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In 1969, on the fifth try, President Richard Nixon finally persuaded Donald Rumsfeld to give up his safe North Shore congressional seat to serve as the director of the Office of Economic Opportunity. It was a mean job. A legacy of the War on Poverty, the OEO had turned into a target of bitter dissension, clung to by liberals and antipoverty workers, castigated by conservatives. While in Congress, Rumsfeld had voted against funding the agency, but he had been good on civil rights, and once he took over the OEO, he defied expectations and kept it alive, insisting only on streamlining it.
Still, one day a group of enraged community activists stormed the office, forcing Rumsfeld and his aide, Terry Lenzner, to grab a table and barricade the door. Rumsfeld called the police. Another time, more than 40 Howard University law students charged into a meeting that Lenzner was having with private lawyers affiliated with the OEO. The students held Lenzner hostage in the OEO conference room, pledging to keep him until he agreed to send government grants their way. Rumsfeld—a former wrestler who liked to drop to the floor on a whim and show off his one-handed pushups—unsuccessfully tried to bulldoze his aide through the students. Eventually Lenzner gave the intruders an ultimatum: to leave or face legal consequences. Rumsfeld had those who remained arrested, Lenzner recalls.
Pressure from the Right bore down on Rumsfeld, too, much of it focused on Lenzner, who aggressively represented the poor, approving class action suits against corporations and state officials. California governor Ronald Reagan complained, but Rumsfeld turned him aside, as he did a GOP senator who raised a ruckus after discovering that Lenzner was not a registered Republican. To Lenzner—who would go on to work for the Senate committee investigating Watergate and serve the first subpoena on Nixon—his boss at the OEO was “gutsy.” But as Lenzner was to discover, there are limits to Rumsfeld’s loyalty. When Rumsfeld’s boss, Richard Nixon, started pushing to put a leash on Lenzner, Rumsfeld called his aide into his office and fired him.
That three-decade-old series of events tells a lot about the Chicagoan who is George W. Bush’s new Secretary of Defense. At 68, Rumsfeld today is as he was then—tough, pragmatic, ambitious, and confident enough to surround himself with top talent. People who have worked with him—even those who admire him—say “ambitious” is the trump card in that list of character traits, and Donald Rumsfeld’s ambition is far from exhausted. “I don’t think Don has wound down,” says William Rentschler, who ran Nixon’s 1968 campaign in Illinois and calls Rumsfeld “ferocious in pursuing what he wants. I would say he is a very aggressive promoter of his particular ambitions.” The national press corps seems to agree. The New York Times reporter Elaine Sciolino recently called him a “bureaucratic black belt.” (Rumsfeld would not comment for this article.)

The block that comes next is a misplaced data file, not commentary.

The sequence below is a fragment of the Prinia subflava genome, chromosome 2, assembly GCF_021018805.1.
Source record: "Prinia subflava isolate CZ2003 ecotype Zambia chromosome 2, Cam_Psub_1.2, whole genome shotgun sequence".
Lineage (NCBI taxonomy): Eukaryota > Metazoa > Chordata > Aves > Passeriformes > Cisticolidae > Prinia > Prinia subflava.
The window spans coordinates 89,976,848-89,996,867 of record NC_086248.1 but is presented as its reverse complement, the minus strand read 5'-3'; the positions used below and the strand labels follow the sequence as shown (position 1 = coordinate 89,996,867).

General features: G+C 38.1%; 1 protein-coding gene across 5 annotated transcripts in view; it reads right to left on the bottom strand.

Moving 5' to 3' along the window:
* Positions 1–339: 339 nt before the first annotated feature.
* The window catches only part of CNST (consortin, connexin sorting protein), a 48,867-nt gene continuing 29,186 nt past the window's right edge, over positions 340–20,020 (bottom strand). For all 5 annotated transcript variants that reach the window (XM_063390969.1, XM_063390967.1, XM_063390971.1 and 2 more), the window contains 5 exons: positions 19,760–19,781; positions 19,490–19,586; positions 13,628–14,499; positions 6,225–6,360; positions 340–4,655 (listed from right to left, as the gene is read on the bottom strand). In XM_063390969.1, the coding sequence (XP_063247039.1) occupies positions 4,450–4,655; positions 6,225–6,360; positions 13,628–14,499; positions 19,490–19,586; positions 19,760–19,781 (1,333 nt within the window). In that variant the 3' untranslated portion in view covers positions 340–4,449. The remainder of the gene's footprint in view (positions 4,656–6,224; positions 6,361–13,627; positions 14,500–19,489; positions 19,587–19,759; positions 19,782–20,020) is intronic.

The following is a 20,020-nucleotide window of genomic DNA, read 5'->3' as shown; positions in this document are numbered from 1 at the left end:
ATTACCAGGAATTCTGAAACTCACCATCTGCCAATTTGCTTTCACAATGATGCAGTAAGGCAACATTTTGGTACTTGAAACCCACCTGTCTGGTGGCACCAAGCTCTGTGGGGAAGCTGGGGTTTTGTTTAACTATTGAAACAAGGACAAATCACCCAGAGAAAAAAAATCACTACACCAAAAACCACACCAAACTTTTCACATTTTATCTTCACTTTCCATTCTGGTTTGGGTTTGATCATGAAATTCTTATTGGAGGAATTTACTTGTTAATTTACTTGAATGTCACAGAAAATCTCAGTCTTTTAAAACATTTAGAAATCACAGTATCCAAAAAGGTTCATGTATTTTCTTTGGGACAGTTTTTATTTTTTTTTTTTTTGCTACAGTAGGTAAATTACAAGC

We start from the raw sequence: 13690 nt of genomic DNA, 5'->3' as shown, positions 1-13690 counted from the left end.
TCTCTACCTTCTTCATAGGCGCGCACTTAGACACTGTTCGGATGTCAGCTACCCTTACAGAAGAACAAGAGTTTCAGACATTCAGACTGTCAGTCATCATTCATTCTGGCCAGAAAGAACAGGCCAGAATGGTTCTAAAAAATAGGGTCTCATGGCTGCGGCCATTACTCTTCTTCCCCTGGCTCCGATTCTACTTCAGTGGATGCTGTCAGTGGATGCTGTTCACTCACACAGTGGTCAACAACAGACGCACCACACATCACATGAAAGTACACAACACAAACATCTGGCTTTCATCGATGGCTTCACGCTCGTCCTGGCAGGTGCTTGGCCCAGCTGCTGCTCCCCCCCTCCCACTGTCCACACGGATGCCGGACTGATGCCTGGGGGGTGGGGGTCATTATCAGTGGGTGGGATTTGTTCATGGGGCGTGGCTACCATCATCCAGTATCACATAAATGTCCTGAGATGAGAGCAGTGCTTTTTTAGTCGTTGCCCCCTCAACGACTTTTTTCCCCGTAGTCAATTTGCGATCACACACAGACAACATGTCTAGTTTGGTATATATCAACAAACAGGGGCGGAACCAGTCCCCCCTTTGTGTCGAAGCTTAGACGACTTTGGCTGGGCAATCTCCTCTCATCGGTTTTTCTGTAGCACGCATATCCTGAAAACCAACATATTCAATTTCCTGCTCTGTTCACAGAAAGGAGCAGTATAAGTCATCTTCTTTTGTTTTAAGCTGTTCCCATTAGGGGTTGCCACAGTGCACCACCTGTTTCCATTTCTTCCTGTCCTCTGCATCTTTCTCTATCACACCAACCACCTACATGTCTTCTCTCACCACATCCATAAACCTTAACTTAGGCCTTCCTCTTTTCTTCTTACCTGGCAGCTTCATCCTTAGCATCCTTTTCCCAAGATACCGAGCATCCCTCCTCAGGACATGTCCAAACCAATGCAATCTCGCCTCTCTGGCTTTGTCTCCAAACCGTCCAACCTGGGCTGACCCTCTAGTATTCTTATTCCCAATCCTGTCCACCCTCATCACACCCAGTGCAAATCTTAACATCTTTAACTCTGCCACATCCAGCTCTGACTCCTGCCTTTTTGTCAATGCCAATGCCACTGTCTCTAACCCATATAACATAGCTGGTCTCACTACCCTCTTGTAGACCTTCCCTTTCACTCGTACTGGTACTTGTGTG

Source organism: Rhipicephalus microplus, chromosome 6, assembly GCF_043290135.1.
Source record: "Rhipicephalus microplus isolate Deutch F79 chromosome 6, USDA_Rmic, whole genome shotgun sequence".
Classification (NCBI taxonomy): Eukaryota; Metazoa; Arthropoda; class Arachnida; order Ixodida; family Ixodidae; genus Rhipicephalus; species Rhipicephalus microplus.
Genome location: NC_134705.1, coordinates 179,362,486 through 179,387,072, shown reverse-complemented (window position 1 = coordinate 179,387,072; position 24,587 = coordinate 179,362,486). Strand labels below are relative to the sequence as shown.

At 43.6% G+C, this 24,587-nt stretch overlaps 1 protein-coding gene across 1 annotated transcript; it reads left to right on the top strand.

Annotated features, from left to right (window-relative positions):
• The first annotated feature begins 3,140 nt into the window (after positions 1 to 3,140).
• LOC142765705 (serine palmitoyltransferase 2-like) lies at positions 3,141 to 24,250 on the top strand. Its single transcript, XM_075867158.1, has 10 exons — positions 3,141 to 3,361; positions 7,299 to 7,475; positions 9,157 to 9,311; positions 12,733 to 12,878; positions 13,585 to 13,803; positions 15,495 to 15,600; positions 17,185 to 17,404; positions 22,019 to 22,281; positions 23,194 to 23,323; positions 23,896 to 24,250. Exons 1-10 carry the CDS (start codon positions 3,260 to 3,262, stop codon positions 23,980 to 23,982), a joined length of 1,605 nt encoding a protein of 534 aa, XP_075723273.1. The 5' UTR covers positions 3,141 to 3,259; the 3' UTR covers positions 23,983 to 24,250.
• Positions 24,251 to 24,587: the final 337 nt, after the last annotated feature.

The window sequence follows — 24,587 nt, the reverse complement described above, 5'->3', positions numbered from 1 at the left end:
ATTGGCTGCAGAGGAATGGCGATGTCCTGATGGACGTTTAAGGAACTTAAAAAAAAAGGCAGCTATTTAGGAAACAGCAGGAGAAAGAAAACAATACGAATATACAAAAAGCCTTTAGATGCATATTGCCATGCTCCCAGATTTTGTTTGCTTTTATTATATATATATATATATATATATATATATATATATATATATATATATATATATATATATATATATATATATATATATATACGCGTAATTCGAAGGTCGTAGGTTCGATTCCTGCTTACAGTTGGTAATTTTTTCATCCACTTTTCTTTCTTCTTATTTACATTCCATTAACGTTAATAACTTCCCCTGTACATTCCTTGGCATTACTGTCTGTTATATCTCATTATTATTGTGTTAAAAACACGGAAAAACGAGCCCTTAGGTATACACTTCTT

Rumsfeld’s life story adds up to one of the great Midwestern résumés: wrestling champ at New Trier (class of 1950) and at Princeton (1954), navy pilot, congressman, U.S. ambassador to NATO, chief of staff for Gerald Ford and later Ford’s Secretary of Defense, chief executive officer of Fortune 500 companies, including the Skokie-based G. D. Searle. Throughout, Rumsfeld has been known as a tough operator who lives and works by a collection of rules he has assembled over the decades. Sample: “Prune businesses, products, activities, people. Do it annually.” (The full roster of 154 “Rumsfeld’s Rules” was once posted on the Pentagon’s Web site. Now it can be found here.)
Rumsfeld’s hawkish pronouncements since taking over the Pentagon last January reminded friends that he is a conservative, but he has not given up his taste for smart people who are passionate about ideas. Terry Lenzner, for one, has maintained a friendship with the man who fired him and says that Rumsfeld is “open to different personalities and ideas.” Rumsfeld and his wife, Joyce (also New Trier ’50), have collected scores of friends with liberal credentials, a few even worthy of Nixon’s “enemies list”—Hubert Humphrey, Marian Wright Edelman, Ben Bradlee, Sally Quinn, Dan Rather, Newton Minow. In January 1997, Rumsfeld appeared as a witness for Bill Daley at Daley’s confirmation hearing to become Bill Clinton’s Secretary of Commerce. In 1969, Rumsfeld hired Bill Bradley as a summer intern at the OEO at a time when his fellow Princeton graduate was starting his career with the New York Knicks. “He’ll be a Republican before the summer is out,” Rumsfeld predicted—wrongly, as he must have remembered when he wrote a check for $1,000 to Bradley’s recent campaign for the Democratic nomination for President.
Today, Rumsfeld has power, prestige, and—thanks to his forays in the private sector—wealth. But he has never enjoyed the one thing that people suspect he has always wanted most: the Presidency. Rumsfeld explored mounting a Presidential campaign in 1988, but quickly gave up. The Oval Office is probably now beyond his grasp, but perhaps not another White House office, very close by.
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Illustration: James Bennett